As a compromise, there are several new modes. The most engaging is Partner Party for teams of two. As you might expect, teams share stars and all minigames are 2v2. The real game-changer is that you and your teammate have free movement on the board, which is now represented as a square grid, similar to strategy-RPGs. Consequently, more weight is given to team planning and precise dice rolls as opposed to plain luck. It’s a fine substitute for standard play, but it suffers from the same issue of having only four small boards.

River Survival is a surprisingly enjoyable co-op challenge where four players must safely navigate their inflatable raft down a river within a time limit. The only way to finish in time is to communicate effectively, paddle like a team, and complete cooperative minigames to add seconds to the clock. It’s a refreshing change from the typical ruthlessness of Mario Parties, and my team had fun facing the unique adversities around every riverbend together and high-fiving after victory. Again, like with every other mode, replayability is limited with only about a dozen routes and ten minigames that repeat constantly.

The same problem is present in the entertaining but less exciting Sound Stage mode, consisting of ten rhythm minigames where you make motion-controlled gestures in time with the beat – wielding a baton, for instance. It’s a short ten-minute diversion, but the tunes and motion mechanics synergize well. If anything, I desired a more drawn-out version of this mode, or perhaps a new Rhythm Heaven for Switch. Toad’s Rec Room, a collection of four stand-alone minigames, feels like more of a showcase for Switch functions than anything else. Depending on how you position the Switch tablet and on the number of consoles, the games, which include baseball and puzzles, alter slightly, though it doesn’t make them any more viable for extended play. Rounding out the package is Challenge Road, a single-player gauntlet of missions encompassing all 80 minigames, akin to Minigame Island in previous titles. This brief campaign was a great way to unwind when other local players weren’t around.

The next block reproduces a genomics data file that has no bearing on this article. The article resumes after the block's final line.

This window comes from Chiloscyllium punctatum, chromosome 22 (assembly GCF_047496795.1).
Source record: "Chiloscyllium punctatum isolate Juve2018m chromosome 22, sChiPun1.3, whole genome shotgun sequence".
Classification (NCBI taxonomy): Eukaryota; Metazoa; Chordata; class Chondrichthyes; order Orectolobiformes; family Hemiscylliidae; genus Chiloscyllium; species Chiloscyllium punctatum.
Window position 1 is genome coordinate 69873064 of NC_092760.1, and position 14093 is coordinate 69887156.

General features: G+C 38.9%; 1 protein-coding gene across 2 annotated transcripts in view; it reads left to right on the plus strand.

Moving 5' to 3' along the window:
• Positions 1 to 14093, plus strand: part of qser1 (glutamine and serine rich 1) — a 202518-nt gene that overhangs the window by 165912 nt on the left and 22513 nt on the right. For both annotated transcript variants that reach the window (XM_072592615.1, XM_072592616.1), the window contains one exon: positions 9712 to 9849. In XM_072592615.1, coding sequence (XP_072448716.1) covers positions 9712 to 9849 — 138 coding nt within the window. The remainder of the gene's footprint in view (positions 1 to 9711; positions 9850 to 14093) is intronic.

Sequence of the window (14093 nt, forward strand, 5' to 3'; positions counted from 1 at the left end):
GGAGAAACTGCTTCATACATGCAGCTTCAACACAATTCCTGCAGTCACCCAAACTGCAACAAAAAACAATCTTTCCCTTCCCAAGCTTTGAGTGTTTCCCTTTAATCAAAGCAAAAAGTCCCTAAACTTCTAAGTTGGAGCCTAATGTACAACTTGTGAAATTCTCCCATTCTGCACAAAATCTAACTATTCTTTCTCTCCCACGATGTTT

Of course, the real fun of Super Mario Party relies on having one to three other people to play with. In addition to every mode I’ve mentioned thus far, you and your friends can play the minigames individually or try out specialized compilations: Square Off and Mariothon. The former is set up like a game show where you fill in panels on a grid if you win minigames, and the latter is a five round competition for the gold. Unfortunately, for whatever reason, Mariothon features only ten games, so it grows stale quickly. It’s truly disappointing that Mariothon is the only mode available for online play. For a series where fans have been pining endlessly for online parties, you are limited to ten minigames. No boards, not even the full gamut of minigames – just a tedious competition that occasionally lags.

Super Mario Party’s core Party mode and excellent minigames are the true Super Stars in this package. However, they’re diluted by the extra modes. While some are genuinely creative and engaging, such as the team-based Partner Party and the fully cooperative River Survival, others feel like afterthoughts. Everything included can still be hilarious fun with a good group of friends, but a sharper focus on the classic board game/minigame combo and an increased online presence would have enhanced its longevity. As it is now, Super Mario Party may not be the life of the party, but it’s a solid step in the right direction for this long-running series.

I am a lifelong gamer, having grown up with Nintendo since I was young. My passion for gaming led to one of the greatest moments of my life, my video game themed wedding!